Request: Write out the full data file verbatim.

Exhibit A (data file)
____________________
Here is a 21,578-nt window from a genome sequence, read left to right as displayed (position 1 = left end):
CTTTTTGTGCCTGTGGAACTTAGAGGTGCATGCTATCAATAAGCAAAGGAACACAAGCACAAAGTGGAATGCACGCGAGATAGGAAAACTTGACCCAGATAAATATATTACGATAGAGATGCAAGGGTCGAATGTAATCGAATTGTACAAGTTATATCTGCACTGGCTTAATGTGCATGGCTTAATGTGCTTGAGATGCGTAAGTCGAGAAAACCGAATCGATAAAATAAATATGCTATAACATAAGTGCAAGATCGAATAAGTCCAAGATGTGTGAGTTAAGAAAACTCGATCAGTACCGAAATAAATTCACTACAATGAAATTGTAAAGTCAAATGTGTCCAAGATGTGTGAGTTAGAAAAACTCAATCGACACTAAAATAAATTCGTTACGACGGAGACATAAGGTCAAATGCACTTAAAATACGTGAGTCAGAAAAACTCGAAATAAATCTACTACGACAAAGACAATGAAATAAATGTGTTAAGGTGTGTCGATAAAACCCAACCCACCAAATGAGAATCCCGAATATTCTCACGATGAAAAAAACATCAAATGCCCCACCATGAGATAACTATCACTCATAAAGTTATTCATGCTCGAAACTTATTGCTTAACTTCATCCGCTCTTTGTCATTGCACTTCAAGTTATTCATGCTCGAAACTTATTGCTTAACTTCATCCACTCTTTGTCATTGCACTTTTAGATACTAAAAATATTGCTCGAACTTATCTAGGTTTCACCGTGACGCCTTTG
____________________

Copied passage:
Here is a 21,578-nt window from a genome sequence, read left to right as displayed (position 1 = left end):
CTTTTTGTGCCTGTGGAACTTAGAGGTGCATGCTATCAATAAGCAAAGGAACACAAGCACAAAGTGGAATGCACGCGAGATAGGAAAACTTGACCCAGATAAATATATTACGATAGAGATGCAAGGGTCGAATGTAATCGAATTGTACAAGTTATATCTGCACTGGCTTAATGTGCATGGCTTAATGTGCTTGAGATGCGTAAGTCGAGAAAACCGAATCGATAAAATAAATATGCTATAACATAAGTGCAAGATCGAATAAGTCCAAGATGTGTGAGTTAAGAAAACTCGATCAGTACCGAAATAAATTCACTACAATGAAATTGTAAAGTCAAATGTGTCCAAGATGTGTGAGTTAGAAAAACTCAATCGACACTAAAATAAATTCGTTACGACGGAGACATAAGGTCAAATGCACTTAAAATACGTGAGTCAGAAAAACTCGAAATAAATCTACTACGACAAAGACAATGAAATAAATGTGTTAAGGTGTGTCGATAAAACCCAACCCACCAAATGAGAATCCCGAATATTCTCACGATGAAAAAAACATCAAATGCCCCACCATGAGATAACTATCACTCATAAAGTTATTCATGCTCGAAACTTATTGCTTAACTTCATCCGCTCTTTGTCATTGCACTTCAAGTTATTCATGCTCGAAACTTATTGCTTAACTTCATCCACTCTTTGTCATTGCACTTTTAGATACTAAAAATATTGCTCGAACTTATCTAGGTTTCACCGTGACGCCTTTG